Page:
Kim and Todd Saxton: Go for the gold! But maybe not every time.
Q&A: What you need to know about the CDC’s new mask guidance
Carmel distiller turns hand sanitizer pivot into a community fundraising platform
Lebanon considering creating $13.7M in trails, green space for business park
Local senior-living complex more than doubles assisted-living units in $5M expansion
Noblesville voters weigh in next month on a $28 million school referendum that would fund building renovations intended to accommodate a growing student body—and clear the way for Ivy Tech Community College to establish a regional campus in the Hamilton County seat.
“This is a wonderful opportunity,” school board Secretary Julia Kozicki said during a public meeting Tuesday evening. “But all the dominoes have to fall.”
Plans call for expanding Noblesville High School to make room for freshmen, who have been attending classes in a separate building. The current Freshman Campus then would become the new Noblesville East Middle School, replacing an aging facility the district says no longer meets its needs.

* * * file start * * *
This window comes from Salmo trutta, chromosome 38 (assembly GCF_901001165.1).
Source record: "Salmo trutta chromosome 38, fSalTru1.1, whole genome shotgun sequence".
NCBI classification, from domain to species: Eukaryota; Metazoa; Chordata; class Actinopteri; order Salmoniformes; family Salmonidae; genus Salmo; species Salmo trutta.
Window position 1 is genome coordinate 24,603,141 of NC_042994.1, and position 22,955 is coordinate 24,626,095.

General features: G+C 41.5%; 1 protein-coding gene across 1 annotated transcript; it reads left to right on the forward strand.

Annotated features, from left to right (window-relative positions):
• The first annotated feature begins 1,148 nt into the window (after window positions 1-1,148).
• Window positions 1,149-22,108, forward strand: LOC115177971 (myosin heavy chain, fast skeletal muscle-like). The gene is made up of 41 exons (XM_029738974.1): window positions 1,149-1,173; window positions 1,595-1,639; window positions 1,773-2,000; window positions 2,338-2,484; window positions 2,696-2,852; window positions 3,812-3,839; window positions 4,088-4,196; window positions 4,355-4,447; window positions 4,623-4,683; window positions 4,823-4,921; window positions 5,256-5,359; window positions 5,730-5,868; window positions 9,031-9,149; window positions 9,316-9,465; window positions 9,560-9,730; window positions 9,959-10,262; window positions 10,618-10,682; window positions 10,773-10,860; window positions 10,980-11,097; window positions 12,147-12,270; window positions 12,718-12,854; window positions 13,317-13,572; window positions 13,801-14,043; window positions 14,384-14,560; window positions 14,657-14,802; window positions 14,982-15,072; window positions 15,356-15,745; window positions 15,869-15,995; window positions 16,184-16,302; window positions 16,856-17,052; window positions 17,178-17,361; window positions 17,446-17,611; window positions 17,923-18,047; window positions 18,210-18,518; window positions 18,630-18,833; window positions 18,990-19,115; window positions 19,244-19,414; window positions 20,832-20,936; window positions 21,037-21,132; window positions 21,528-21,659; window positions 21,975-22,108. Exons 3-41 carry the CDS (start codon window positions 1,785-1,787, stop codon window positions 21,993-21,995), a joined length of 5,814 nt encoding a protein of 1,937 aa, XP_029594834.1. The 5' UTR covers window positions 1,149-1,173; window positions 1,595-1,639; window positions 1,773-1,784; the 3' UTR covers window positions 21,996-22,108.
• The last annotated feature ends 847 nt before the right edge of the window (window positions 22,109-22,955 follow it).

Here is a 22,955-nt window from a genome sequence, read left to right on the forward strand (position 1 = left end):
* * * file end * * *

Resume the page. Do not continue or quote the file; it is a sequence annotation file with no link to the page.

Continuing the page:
But Ivy Tech sees potential in the 250,000-square-foot building, and plans are in place—assuming the dominoes indeed fall—to open a community college campus there by fall 2014 (after about $15 million in renovations of its own).
Hamilton County and the city of Noblesville already have agreed to contribute as much as $19.5 million to buy the middle school property and pay for a portion of the repairs. The parties are seeking state funding to cover the balance.
Ivy Tech, in turn, would agree to lease the building for at least 20 years, paying only nominal rent as long as the property remains a community college campus.
The deal would allow Noblesville Schools to unload an aging facility and apply the $14.5 million sale price to its $39.5 million capital projects plan. But Kozicki said an Ivy Tech campus in Noblesville also would benefit the community, providing another educational option for students of all ages.
If the referendum fails, school officials will have to find another way to pay the freight—and Ivy Tech will have to look elsewhere for a Hamilton County site.